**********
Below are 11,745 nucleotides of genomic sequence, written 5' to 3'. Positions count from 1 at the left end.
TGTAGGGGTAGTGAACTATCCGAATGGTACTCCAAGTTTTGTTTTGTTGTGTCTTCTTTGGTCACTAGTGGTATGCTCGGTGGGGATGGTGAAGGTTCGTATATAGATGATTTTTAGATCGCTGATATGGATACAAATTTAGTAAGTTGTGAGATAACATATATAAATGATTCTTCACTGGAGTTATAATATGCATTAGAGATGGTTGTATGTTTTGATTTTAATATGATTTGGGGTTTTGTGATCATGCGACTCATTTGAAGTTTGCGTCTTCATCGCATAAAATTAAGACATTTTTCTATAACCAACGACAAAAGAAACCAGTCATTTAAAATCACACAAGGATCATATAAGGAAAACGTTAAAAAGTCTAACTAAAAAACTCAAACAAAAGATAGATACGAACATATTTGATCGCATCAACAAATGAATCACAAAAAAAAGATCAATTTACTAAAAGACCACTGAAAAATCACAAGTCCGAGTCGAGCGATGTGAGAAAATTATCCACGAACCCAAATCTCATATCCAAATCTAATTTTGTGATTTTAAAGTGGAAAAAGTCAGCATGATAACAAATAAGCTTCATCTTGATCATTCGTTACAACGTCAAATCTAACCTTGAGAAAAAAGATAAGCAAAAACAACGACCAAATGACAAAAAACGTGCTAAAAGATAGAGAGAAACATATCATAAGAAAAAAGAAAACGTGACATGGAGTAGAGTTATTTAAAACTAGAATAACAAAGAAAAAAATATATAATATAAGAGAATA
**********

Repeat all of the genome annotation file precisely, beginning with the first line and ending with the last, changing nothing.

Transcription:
Below are 11,745 nucleotides of genomic sequence, written 5' to 3'. Positions count from 1 at the left end.
TGTAGGGGTAGTGAACTATCCGAATGGTACTCCAAGTTTTGTTTTGTTGTGTCTTCTTTGGTCACTAGTGGTATGCTCGGTGGGGATGGTGAAGGTTCGTATATAGATGATTTTTAGATCGCTGATATGGATACAAATTTAGTAAGTTGTGAGATAACATATATAAATGATTCTTCACTGGAGTTATAATATGCATTAGAGATGGTTGTATGTTTTGATTTTAATATGATTTGGGGTTTTGTGATCATGCGACTCATTTGAAGTTTGCGTCTTCATCGCATAAAATTAAGACATTTTTCTATAACCAACGACAAAAGAAACCAGTCATTTAAAATCACACAAGGATCATATAAGGAAAACGTTAAAAAGTCTAACTAAAAAACTCAAACAAAAGATAGATACGAACATATTTGATCGCATCAACAAATGAATCACAAAAAAAAGATCAATTTACTAAAAGACCACTGAAAAATCACAAGTCCGAGTCGAGCGATGTGAGAAAATTATCCACGAACCCAAATCTCATATCCAAATCTAATTTTGTGATTTTAAAGTGGAAAAAGTCAGCATGATAACAAATAAGCTTCATCTTGATCATTCGTTACAACGTCAAATCTAACCTTGAGAAAAAAGATAAGCAAAAACAACGACCAAATGACAAAAAACGTGCTAAAAGATAGAGAGAAACATATCATAAGAAAAAAGAAAACGTGACATGGAGTAGAGTTATTTAAAACTAGAATAACAAAGAAAAAAATATATAATATAAGAGAATA